The mental health
“Mental health is a universal human right": this is the meaning of World Mental Health Day 2023.
Let's understand what it is, how its importance has changed over the years, and how to take care of it.
What "mental health" means
When we talk about "health," we refer to a state of well-being of our body that allows it to function properly. Mental health, or mental well-being, is the term used to describe our psychological, emotional, and social well-being; a condition that, if altered, not only negatively affects our psyche but the entire person, leading to disorders such as anxiety, stress, depression, or other issues often related to food or sleep.
Awareness that matures over time
The impact of mental well-being on our lives was evident during the Covid-19 pandemic: a period of great stress that brought us into deep contact with our "self," with our concerns, making these signs of distress impossible to overlook.
To address mental disorders (anxiety, stress, depression, bipolar disorder, schizophrenia, addiction, eating disorders, etc.), the World Health Organization declared October 10th as World Mental Health Day: a symbolic date to raise public awareness about mental health issues, emphasizing its importance and ensuring it is not perceived as a secondary part of our health.
Mental well-being for adults and children
An adult is subjected to a multitude of factors that can compromise mental well-being: work-related stress, facing a period of severe economic crisis, the anxiety of being a parent, or feeling dissatisfied are just some of the common situations. But even the mental health of children - although it may be thought that they have a naturally carefree life - should not go unnoticed.
From an early age, children need support from their reference educational figures (parents, relatives, teachers) in developing behavioral and social skills that help them interact properly with others or react positively to failure. After overcoming this initial phase of growth, young people must face one of the periods with very high rates of mental disorders: adolescence.
According to the UNICEF 2021 report "The State of the World's Children - In My Mind: Promoting, Protecting, and Supporting the Mental Health of Children and Young People," 1 in 7 adolescents has a diagnosed mental disorder, 40% of which is related to anxiety or depression. These disorders, if treated promptly with the right specialist support and with close loved ones, can be resolved. However, this discomfort often leads young people to think that they have no alternatives, making suicide one of the top five causes of death among 15- to 19-year-olds worldwide; in Europe, it is the second cause after road accidents.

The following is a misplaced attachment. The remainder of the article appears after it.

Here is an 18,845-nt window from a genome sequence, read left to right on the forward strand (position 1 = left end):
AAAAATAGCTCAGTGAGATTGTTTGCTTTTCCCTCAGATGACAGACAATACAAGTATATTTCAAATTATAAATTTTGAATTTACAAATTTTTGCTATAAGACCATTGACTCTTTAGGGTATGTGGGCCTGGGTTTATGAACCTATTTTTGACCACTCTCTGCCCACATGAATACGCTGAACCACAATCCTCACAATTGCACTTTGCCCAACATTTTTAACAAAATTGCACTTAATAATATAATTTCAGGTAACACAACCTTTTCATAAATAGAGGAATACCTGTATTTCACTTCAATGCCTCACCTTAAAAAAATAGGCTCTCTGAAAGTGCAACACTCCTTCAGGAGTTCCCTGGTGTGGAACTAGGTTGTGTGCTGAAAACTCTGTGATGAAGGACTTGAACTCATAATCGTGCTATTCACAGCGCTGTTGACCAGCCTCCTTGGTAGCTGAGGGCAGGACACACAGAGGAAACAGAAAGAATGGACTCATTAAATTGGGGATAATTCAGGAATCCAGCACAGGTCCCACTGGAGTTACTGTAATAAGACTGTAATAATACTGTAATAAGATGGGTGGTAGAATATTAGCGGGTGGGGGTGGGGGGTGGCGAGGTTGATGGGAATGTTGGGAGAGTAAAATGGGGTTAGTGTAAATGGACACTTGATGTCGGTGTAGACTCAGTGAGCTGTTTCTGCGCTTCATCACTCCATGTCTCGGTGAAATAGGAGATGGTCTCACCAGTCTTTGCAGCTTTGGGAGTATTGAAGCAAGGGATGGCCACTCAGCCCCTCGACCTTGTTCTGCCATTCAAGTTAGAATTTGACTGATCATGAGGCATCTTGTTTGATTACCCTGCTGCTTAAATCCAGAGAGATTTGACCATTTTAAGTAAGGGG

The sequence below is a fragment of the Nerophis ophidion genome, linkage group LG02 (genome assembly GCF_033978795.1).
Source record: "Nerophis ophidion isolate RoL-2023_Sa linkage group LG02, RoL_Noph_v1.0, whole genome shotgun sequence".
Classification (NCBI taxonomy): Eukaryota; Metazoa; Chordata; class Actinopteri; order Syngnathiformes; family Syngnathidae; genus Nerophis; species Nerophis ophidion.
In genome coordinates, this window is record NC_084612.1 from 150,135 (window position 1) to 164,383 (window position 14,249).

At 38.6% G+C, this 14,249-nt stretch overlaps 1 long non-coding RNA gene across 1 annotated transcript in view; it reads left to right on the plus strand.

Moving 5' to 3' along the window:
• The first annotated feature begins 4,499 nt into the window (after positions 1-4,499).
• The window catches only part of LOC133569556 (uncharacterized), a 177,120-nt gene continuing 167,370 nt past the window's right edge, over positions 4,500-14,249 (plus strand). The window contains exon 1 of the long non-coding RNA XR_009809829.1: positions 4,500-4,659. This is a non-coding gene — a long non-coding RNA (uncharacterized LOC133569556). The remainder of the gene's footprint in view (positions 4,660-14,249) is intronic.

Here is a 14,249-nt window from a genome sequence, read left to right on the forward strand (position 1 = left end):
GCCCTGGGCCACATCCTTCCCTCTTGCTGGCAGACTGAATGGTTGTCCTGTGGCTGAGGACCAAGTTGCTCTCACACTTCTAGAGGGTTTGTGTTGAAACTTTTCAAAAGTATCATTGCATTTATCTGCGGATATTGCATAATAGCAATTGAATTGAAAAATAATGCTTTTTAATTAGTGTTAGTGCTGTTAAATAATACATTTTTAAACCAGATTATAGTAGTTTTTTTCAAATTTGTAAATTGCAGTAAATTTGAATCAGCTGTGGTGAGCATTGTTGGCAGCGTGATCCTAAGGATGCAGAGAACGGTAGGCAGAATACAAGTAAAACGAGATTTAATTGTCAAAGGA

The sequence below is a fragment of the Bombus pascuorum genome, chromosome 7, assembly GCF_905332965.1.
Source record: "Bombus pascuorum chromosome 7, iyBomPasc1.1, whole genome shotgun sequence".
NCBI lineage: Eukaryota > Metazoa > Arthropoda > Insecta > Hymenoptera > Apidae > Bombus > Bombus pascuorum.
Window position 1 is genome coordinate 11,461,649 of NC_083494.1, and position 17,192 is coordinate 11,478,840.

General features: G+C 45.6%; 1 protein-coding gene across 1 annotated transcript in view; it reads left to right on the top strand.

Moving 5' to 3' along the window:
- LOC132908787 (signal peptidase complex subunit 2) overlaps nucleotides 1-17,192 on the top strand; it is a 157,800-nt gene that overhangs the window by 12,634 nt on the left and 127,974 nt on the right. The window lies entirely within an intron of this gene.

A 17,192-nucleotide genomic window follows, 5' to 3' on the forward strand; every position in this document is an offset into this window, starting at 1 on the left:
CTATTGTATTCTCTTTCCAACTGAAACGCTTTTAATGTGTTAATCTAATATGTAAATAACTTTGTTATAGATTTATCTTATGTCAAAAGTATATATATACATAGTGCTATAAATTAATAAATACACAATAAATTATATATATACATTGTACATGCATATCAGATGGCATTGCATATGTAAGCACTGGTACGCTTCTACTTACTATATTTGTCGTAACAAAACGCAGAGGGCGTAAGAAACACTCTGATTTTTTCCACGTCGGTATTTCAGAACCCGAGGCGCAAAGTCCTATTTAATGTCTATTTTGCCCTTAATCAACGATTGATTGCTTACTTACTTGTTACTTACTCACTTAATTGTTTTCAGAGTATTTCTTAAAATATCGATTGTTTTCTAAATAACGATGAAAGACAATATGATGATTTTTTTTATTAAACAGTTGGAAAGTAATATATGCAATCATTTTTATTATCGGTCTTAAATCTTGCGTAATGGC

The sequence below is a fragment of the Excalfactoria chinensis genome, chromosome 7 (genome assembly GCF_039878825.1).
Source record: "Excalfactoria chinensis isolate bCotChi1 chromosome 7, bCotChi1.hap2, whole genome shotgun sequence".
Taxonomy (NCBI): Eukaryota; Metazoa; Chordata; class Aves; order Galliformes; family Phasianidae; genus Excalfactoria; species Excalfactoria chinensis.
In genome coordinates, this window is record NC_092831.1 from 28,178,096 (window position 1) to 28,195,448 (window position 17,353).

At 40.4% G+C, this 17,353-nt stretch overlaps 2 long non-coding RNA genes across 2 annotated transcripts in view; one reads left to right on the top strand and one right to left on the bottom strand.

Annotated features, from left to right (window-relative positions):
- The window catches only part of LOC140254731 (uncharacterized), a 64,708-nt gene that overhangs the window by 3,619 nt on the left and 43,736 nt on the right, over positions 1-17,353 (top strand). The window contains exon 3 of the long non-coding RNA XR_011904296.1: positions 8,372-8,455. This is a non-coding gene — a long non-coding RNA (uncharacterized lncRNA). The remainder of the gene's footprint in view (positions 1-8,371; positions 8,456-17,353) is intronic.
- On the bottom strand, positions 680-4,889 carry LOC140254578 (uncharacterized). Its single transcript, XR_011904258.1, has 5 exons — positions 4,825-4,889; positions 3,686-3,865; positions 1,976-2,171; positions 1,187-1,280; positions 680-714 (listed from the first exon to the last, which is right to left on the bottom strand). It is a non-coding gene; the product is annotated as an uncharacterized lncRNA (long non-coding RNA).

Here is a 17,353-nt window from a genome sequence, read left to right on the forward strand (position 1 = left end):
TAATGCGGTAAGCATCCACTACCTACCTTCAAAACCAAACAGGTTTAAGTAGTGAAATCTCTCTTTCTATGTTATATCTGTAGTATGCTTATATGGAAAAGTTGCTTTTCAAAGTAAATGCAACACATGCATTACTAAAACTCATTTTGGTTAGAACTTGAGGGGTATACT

Projects for mental health
Making mental health support more active, close to those who need it and accessible is the mission of various public and private organizations and third-sector entities that we also support to implement projects that help children, adolescents, adults, and their respective families.
Since 2010, we have been supporting the Progetto Itaca Foundation with the aim of combating mental disorders in adolescents starting from schools. Additionally, with "Prevenzione Scuola" (School Prevention), which we have supported, the Foundation has brought awareness and information programs on mental health and listening desks to schools in Naples, Palermo, Lecce, Lamezia, and Padua to respond promptly to the needs of young people.
In the Brescia area, the project we support by the Association Fraternità Giovani Cooperativa Sociale ONLUS "Mind-Net" began in September 2022: a listening network to safeguard the mental health of young people from 11 to 18 years old with very active involvement of families.
These are just a few examples of our way of contributing to helping those with mental health issues, but each of us can make a difference: if you know someone in need of support, the best advice is to turn to a specialist who can guide them on a path to mental well-being.